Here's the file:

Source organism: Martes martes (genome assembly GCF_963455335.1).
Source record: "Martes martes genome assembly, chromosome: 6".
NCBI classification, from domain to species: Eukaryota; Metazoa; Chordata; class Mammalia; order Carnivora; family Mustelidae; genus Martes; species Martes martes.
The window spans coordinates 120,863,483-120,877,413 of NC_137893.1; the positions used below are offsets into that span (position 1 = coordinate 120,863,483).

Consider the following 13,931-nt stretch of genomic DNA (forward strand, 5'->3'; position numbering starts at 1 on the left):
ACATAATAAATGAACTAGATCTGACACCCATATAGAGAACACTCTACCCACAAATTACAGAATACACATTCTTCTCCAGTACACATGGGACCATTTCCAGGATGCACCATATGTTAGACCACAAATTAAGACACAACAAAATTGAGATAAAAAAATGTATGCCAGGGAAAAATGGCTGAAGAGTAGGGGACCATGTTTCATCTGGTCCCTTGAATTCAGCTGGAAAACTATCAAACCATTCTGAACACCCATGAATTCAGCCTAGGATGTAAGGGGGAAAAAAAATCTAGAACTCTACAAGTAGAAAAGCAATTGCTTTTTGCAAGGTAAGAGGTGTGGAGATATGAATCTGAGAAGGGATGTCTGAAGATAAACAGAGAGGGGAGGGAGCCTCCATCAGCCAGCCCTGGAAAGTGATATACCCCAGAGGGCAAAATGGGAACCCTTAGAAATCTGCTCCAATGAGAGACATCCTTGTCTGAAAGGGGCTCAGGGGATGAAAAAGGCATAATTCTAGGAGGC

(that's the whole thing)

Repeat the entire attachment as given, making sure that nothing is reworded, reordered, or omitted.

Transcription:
Source organism: Martes martes (genome assembly GCF_963455335.1).
Source record: "Martes martes genome assembly, chromosome: 6".
NCBI classification, from domain to species: Eukaryota; Metazoa; Chordata; class Mammalia; order Carnivora; family Mustelidae; genus Martes; species Martes martes.
The window spans coordinates 120,863,483-120,877,413 of NC_137893.1; the positions used below are offsets into that span (position 1 = coordinate 120,863,483).

Consider the following 13,931-nt stretch of genomic DNA (forward strand, 5'->3'; position numbering starts at 1 on the left):
ACATAATAAATGAACTAGATCTGACACCCATATAGAGAACACTCTACCCACAAATTACAGAATACACATTCTTCTCCAGTACACATGGGACCATTTCCAGGATGCACCATATGTTAGACCACAAATTAAGACACAACAAAATTGAGATAAAAAAATGTATGCCAGGGAAAAATGGCTGAAGAGTAGGGGACCATGTTTCATCTGGTCCCTTGAATTCAGCTGGAAAACTATCAAACCATTCTGAACACCCATGAATTCAGCCTAGGATGTAAGGGGGAAAAAAAATCTAGAACTCTACAAGTAGAAAAGCAATTGCTTTTTGCAAGGTAAGAGGTGTGGAGATATGAATCTGAGAAGGGATGTCTGAAGATAAACAGAGAGGGGAGGGAGCCTCCATCAGCCAGCCCTGGAAAGTGATATACCCCAGAGGGCAAAATGGGAACCCTTAGAAATCTGCTCCAATGAGAGACATCCTTGTCTGAAAGGGGCTCAGGGGATGAAAAAGGCATAATTCTAGGAGGC